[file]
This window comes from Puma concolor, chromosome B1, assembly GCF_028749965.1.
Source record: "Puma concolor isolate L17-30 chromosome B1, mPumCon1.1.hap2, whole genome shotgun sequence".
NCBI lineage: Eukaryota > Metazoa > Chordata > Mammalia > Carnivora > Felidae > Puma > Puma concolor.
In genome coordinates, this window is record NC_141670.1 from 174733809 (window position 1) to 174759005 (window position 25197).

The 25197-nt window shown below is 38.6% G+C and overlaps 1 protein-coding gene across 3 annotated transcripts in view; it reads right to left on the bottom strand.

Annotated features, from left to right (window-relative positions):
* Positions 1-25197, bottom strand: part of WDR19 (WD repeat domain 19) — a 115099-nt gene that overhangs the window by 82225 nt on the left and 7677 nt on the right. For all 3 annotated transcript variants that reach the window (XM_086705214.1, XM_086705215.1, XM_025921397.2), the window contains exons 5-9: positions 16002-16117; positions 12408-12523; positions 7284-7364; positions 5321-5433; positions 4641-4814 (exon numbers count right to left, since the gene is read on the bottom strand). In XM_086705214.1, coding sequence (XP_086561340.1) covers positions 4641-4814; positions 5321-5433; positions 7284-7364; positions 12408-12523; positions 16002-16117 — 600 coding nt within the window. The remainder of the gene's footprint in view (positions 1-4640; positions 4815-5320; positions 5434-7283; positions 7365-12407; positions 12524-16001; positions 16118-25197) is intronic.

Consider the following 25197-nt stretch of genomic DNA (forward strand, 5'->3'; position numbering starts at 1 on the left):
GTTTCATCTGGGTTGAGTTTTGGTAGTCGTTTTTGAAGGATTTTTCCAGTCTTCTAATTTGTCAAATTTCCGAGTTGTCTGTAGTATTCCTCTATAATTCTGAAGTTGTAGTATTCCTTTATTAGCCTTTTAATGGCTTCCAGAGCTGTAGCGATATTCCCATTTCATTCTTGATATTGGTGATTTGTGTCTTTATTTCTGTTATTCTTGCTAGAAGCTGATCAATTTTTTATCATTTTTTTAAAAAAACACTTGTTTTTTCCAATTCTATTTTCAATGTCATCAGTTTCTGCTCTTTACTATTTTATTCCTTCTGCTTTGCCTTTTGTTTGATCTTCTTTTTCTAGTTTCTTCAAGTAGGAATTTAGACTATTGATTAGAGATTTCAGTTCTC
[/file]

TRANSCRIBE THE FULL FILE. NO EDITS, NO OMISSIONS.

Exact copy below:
This window comes from Puma concolor, chromosome B1, assembly GCF_028749965.1.
Source record: "Puma concolor isolate L17-30 chromosome B1, mPumCon1.1.hap2, whole genome shotgun sequence".
NCBI lineage: Eukaryota > Metazoa > Chordata > Mammalia > Carnivora > Felidae > Puma > Puma concolor.
In genome coordinates, this window is record NC_141670.1 from 174733809 (window position 1) to 174759005 (window position 25197).

The 25197-nt window shown below is 38.6% G+C and overlaps 1 protein-coding gene across 3 annotated transcripts in view; it reads right to left on the bottom strand.

Annotated features, from left to right (window-relative positions):
* Positions 1-25197, bottom strand: part of WDR19 (WD repeat domain 19) — a 115099-nt gene that overhangs the window by 82225 nt on the left and 7677 nt on the right. For all 3 annotated transcript variants that reach the window (XM_086705214.1, XM_086705215.1, XM_025921397.2), the window contains exons 5-9: positions 16002-16117; positions 12408-12523; positions 7284-7364; positions 5321-5433; positions 4641-4814 (exon numbers count right to left, since the gene is read on the bottom strand). In XM_086705214.1, coding sequence (XP_086561340.1) covers positions 4641-4814; positions 5321-5433; positions 7284-7364; positions 12408-12523; positions 16002-16117 — 600 coding nt within the window. The remainder of the gene's footprint in view (positions 1-4640; positions 4815-5320; positions 5434-7283; positions 7365-12407; positions 12524-16001; positions 16118-25197) is intronic.

Consider the following 25197-nt stretch of genomic DNA (forward strand, 5'->3'; position numbering starts at 1 on the left):
GTTTCATCTGGGTTGAGTTTTGGTAGTCGTTTTTGAAGGATTTTTCCAGTCTTCTAATTTGTCAAATTTCCGAGTTGTCTGTAGTATTCCTCTATAATTCTGAAGTTGTAGTATTCCTTTATTAGCCTTTTAATGGCTTCCAGAGCTGTAGCGATATTCCCATTTCATTCTTGATATTGGTGATTTGTGTCTTTATTTCTGTTATTCTTGCTAGAAGCTGATCAATTTTTTATCATTTTTTTAAAAAAACACTTGTTTTTTCCAATTCTATTTTCAATGTCATCAGTTTCTGCTCTTTACTATTTTATTCCTTCTGCTTTGCCTTTTGTTTGATCTTCTTTTTCTAGTTTCTTCAAGTAGGAATTTAGACTATTGATTAGAGATTTCAGTTCTC